# Invertibility of a simple matrix expression

I've been stumped by a certain problem, whose essence I've boiled down to a problem in linear algebra. Let $A$ be a real invertible matrix, and $Q$ be a real orthogonal matrix of the same size. My question is as follows:

Is $A + Q A Q^T$ invertible? If not, give a counterexample. If so, can we express the inverse in terms of $A^{-1}$ and $Q$?

I'm aware that if $A$ is symmetric and positive definite, then the above is true. But I am specifically concerned about cases when $A$ is just invertible.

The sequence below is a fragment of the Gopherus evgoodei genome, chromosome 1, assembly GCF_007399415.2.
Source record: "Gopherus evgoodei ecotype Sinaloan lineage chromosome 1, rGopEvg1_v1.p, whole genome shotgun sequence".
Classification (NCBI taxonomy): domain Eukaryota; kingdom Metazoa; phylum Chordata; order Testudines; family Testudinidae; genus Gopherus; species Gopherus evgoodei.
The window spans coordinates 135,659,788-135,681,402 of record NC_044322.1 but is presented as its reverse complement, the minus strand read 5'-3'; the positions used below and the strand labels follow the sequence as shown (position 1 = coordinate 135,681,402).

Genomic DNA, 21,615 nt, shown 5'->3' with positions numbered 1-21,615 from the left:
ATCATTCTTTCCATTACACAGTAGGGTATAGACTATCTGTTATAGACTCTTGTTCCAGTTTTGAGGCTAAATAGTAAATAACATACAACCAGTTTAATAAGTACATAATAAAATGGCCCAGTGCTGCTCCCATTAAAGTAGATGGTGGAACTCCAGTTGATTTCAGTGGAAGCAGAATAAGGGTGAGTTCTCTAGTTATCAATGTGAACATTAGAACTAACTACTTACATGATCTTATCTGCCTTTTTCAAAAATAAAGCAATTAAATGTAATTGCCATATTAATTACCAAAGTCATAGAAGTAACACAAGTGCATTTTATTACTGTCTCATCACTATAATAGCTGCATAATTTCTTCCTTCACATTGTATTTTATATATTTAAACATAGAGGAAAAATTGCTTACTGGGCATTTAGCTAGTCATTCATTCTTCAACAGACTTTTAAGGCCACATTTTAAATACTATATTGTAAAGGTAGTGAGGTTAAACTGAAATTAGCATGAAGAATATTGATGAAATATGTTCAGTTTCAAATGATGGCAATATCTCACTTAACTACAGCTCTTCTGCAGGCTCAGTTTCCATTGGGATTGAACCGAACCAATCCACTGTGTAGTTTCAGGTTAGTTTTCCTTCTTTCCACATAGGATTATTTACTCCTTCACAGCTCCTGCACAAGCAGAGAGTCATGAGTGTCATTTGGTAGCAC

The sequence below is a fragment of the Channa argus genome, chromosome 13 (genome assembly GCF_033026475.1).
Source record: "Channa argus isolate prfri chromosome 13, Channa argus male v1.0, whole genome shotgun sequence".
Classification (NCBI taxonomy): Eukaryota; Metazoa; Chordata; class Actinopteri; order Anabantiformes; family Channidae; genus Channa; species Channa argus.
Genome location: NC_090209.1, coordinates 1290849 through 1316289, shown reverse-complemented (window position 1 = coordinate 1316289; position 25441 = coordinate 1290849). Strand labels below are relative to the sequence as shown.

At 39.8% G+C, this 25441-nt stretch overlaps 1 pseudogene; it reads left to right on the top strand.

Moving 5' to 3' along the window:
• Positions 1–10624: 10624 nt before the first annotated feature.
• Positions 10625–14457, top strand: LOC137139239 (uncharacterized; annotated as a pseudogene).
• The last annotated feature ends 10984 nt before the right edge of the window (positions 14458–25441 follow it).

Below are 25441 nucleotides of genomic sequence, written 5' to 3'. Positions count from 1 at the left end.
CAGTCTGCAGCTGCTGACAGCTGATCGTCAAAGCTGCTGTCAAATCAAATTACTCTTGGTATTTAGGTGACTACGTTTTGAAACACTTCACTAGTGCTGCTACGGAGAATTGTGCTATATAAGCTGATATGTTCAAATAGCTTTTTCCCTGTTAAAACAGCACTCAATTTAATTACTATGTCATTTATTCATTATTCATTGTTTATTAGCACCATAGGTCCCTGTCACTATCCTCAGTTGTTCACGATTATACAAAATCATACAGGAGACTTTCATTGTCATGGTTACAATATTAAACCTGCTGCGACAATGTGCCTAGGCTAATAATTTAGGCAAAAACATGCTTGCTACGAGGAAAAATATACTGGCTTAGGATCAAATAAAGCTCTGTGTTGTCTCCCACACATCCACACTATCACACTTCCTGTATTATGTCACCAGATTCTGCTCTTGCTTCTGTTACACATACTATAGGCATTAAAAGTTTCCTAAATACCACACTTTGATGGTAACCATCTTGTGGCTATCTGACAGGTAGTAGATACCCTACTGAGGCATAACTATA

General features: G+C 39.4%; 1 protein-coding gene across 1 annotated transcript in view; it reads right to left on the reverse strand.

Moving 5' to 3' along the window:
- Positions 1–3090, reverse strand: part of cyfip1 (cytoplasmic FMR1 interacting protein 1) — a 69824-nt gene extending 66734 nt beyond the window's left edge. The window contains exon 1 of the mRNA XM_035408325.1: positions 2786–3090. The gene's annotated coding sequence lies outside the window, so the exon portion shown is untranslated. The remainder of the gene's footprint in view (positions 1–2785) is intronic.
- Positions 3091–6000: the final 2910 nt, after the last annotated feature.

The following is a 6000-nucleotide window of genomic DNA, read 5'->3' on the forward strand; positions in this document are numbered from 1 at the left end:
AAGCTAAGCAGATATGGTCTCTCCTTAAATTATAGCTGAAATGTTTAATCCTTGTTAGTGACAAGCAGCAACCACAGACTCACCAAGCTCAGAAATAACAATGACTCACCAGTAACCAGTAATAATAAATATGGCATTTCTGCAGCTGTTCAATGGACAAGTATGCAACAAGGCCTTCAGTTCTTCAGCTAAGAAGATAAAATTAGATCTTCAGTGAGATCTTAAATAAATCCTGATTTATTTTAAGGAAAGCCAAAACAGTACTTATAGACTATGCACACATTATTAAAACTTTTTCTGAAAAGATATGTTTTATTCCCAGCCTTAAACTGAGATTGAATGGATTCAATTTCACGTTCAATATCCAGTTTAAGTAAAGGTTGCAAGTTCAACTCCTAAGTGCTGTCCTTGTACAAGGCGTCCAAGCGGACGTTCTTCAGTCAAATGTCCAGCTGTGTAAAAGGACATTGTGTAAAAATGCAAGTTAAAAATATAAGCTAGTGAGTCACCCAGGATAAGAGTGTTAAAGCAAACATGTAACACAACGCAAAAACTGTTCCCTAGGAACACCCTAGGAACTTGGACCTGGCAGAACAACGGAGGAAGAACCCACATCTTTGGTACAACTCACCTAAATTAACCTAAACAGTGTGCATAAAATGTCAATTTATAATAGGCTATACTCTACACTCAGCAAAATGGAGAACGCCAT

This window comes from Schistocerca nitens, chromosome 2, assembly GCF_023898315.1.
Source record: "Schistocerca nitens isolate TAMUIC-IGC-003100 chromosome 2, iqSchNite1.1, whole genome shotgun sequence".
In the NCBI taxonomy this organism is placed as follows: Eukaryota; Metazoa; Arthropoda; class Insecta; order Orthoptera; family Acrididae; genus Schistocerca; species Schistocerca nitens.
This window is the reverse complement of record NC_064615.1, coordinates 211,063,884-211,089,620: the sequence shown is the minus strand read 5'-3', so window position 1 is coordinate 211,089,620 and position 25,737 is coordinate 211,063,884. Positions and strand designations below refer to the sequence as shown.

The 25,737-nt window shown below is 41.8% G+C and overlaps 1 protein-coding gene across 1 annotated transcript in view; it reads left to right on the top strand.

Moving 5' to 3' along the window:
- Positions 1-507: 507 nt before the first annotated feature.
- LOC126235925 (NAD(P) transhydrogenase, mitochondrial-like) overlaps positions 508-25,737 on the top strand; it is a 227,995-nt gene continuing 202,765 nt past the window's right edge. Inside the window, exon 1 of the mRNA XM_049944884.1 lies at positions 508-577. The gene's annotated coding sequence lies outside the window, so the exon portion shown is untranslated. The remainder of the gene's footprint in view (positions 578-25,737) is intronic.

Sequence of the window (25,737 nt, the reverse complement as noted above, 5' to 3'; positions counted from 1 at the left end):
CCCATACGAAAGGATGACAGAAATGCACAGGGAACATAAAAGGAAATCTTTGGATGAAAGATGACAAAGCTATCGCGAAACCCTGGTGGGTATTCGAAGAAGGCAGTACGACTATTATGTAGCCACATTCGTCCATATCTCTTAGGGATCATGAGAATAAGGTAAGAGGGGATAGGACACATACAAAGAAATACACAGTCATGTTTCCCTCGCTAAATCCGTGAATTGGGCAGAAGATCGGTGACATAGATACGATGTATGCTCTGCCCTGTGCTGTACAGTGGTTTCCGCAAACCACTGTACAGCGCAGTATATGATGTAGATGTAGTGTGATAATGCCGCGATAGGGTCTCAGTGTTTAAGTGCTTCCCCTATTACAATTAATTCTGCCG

EDIT: As noted in the comments below, Although the Woodbury matrix identity may be of some relevance, it does not solve the problem, since it assumes the invertibility of $A^{-1} + Q^T A^{-1} Q$.

• Woodbury matrix identity might be of relevance here.$$(A+QAQ^T)^{-1} = A^{-1} - A^{-1}Q(A^{-1}+Q^TA^{-1}Q)^{-1}Q^TA^{-1}$$ – Adhvaitha Nov 14 '14 at 1:36
• @Adhvaitha, this was suggested as an anonymous edit: "Although the Woodbury matrix identity may be of some relevance, it does not solve the problem, since it assumes the invertibility of $A^{−1}+Q^TA^{−1}Q$." – Joonas Ilmavirta Nov 14 '14 at 9:06

Here is a simple counterexample $$A=\pmatrix{0&1\\1&0}, \ Q = \pmatrix{0& 1\\-1&0},$$ then $$A+QAQ^T = A + Q^TAQ= 0.$$